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Using C/C++ and Fortran together:

This tutorial covers mixing C/C++ and FORTRAN together, allowing C/C++ to call FORTRAN functions and FORTRAN to call C/C++ functions. Integrating C/C++ and FORTRAN into a single executable relies upon knowing how to interface the function calls, argument list and global data structures so the symbols match in the object code during linking. FORTRAN and C/C++ interoperability is sucessful when datatypes are matched appropriately, arguments passed correctly, the code linked properly and the executable runs without error.

Related YoLinux Tutorials:

°FORTRAN Compilers, Linux Software development

°C++ Info, links

°Emacs and C/C++

°Advanced VI

°Clearcase Commands

°Google C++ Unit Test

°Jenkins CI

°Jenkins Plugins for C++

°YoLinux Tutorials Index




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Comparison of FORTRAN and C/C++ datatypes:

FORTRAN C/C++
byte unsigned char
integer*2 short int
integer long int or int
integer iabc(2,3) int iabc[3][2];
logical long int or int
logical*1 bool
(C++, One byte)
real float
real*8 double
real*16 long double
complex struct{float realnum; float imagnum;}
double complex struct{double dr; double di;}
character*6 abc char abc[6];
character*6 abc(4) char abc[4][6];
parameter #define PARAMETER value

This table shows the appropriate types to use for FORTRAN and C/C++ interoperability.


FORTRAN and C Arrays:

Order of multi dimensional arrays in C/C++ is the opposite of FORTRAN.

Native FORTRAN layout (collumn-major order): INTEGER A(2,3)
a(1,1)a(2,1)a(1,2)a(2,2)a(1,3)a(2,3)
Or INTEGER A(2,2,2)
a(1,1,1)a(2,1,1)a(1,2,1)a(2,2,1)a(2,2,1)a(1,1,2)a(2,1,2a(1,2,2)a(2,2,2)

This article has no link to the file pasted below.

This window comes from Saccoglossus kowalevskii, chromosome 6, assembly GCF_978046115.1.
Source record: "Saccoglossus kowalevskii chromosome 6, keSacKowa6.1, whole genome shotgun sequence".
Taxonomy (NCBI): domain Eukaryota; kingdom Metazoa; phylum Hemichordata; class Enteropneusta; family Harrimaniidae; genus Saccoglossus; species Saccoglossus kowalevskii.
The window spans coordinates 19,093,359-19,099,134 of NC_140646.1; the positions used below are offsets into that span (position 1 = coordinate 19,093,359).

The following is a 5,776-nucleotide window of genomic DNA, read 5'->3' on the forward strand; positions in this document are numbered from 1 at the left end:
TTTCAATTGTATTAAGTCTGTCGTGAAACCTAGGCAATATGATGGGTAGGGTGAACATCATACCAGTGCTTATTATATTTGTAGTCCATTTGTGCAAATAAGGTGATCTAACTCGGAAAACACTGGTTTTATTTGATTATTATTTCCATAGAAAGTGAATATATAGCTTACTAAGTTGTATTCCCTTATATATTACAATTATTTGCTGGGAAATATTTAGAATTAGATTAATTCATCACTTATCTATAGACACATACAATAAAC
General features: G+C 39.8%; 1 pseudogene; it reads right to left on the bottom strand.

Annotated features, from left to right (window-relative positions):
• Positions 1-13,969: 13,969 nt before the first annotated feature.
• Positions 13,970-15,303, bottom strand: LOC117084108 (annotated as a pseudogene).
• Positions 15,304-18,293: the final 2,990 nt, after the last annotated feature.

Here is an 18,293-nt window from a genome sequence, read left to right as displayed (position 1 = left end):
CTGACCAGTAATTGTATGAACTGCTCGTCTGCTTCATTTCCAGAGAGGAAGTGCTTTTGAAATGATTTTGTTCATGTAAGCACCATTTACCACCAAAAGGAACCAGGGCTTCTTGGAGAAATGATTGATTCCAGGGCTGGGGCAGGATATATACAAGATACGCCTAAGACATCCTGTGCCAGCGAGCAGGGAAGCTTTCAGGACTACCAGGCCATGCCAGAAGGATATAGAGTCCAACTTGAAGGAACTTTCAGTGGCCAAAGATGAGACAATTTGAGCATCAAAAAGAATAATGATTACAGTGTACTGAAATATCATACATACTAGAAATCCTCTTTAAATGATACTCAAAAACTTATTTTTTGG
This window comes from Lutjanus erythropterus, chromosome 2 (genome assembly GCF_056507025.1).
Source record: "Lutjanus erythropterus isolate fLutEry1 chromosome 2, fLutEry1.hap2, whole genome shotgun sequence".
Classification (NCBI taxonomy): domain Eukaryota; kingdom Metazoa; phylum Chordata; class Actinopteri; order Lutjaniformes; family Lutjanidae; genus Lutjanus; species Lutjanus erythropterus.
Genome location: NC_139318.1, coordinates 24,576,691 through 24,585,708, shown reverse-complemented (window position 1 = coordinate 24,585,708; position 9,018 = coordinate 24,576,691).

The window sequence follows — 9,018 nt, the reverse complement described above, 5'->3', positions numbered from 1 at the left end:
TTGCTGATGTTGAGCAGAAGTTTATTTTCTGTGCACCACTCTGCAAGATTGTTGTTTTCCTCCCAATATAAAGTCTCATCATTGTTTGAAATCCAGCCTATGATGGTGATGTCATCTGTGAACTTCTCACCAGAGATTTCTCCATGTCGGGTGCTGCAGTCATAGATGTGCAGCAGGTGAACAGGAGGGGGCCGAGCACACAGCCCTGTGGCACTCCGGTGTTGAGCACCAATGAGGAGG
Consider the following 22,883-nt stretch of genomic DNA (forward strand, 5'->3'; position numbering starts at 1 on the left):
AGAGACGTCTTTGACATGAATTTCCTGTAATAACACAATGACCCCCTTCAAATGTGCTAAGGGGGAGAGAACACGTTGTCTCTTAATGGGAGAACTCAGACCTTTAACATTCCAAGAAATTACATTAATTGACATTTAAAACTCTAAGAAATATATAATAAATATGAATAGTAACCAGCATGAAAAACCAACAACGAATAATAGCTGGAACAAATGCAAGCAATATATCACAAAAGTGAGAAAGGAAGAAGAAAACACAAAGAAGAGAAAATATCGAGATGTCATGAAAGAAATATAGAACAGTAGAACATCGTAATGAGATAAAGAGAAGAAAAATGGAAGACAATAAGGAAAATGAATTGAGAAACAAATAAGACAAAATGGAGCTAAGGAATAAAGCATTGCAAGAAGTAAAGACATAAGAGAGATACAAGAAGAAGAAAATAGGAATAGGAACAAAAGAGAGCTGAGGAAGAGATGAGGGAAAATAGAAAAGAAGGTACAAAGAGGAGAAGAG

Native C layout (row-major order) is NOT equivalent to the FORTRAN layout: int a[2][3];
a[0][0]a[0][1]a[0][2]a[1][0]a[1][1]a[1][2]

Thus:

  • Equivalent multidimension arrays:
    • FORTRAN 77: INTEGER I(2,3,4)
    • FORTRAN 90: INTEGER, DIMENSION(2,3,4) :: I
    • C: int i[4][3][2];
  • Accessing a FORTRAN array in C:
    Native FORTRAN:
       INTEGER   I,J,NI,NJ
       PARAMETER(NI=2,NJ=3)
       INTEGER   B(NI,NJ)                same as B(2,3)
    
       DO J = 1, NJ                      loop to 3
           DO I = 1, NI                  loop to 2
               PRINT 10, I, J, B(I,J)
    10         FORMAT(‘B(', I1, ',', I1, ') =', I2)
           END DO
       END DO
                  

    Native C:
        int a[3][2])
        int i, j;
     
        for (i = 0; i < 3; i++)
            for (j = 0; j < 2; j++)
                printf(“a[%d][%d] = %d\n", i, j, a[i][j]);
                  
    C array a[3][2] memory layout:
    a[0][0]a[0][1]a[1][0]a[1][1]a[2][0]a[2][1]
  • In FORTRAN 90, also check out the "RESHAPE" directive.
  • It is best not to re-dimension multi dimensional arrays within a function. Pass array size "n" and declare array as x[n][];


Linking FORTRAN And C Subroutines:

Fortran subroutines are the equivalent of "C" functions returning "(void)".

Note: The entry point names for some FORTRAN compilers have an underscore appended to the name. This is also true for common block/structure names as shown above.

FORTRAN C
CALL SUBRA( ... ) subra_( ... )

The f77 comiler flags "-fno-underscore" and "-fno-second-underscore" will alter the default naming in the object code and thus affect linking. One may view the object file with the command nm (i.e.: nm file.o).

Note: The case in FORTRAN is NOT preserved and is represented in lower case in the object file. The g77 compiler option "-fsource-case-lower" is default. GNU g77 FORTRAN can be case sensitive with the compile option "-fsource-case-preserve".

NOTE: When debugging with GDB, the Fortran subroutines must be referenced with names as they appear in the symbol table. This is the same as the "C" representation. Thus when setting a break point at the Fortran subroutine subra(), issue the comand "break subra_".

Man pages:

  • nm - list symbols from object files
  • g77/f77


Function Arguments:

All arguments in FORTRAN are passed by reference and not by value. Thus C must pass FORTRAN arguments as a pointer.

FORTRAN C
call subra( i, x) subra_( int *i, float *x)

Character variables:

  • Linux and GNU compilers: When passing character strings, the length must follow as separate arguments which are passed by value.

    FORTRAN C
    call subra( string_a, string_b) len_a = strlen(string_a);
    len_b = strlen(string_a);
    subra_( char *string_a, len_a, char *string_b, len_b)

    I have also seen the passing of a data structure containing two elements, the character string and an integer storing the length. This is common with databases such as Oracle.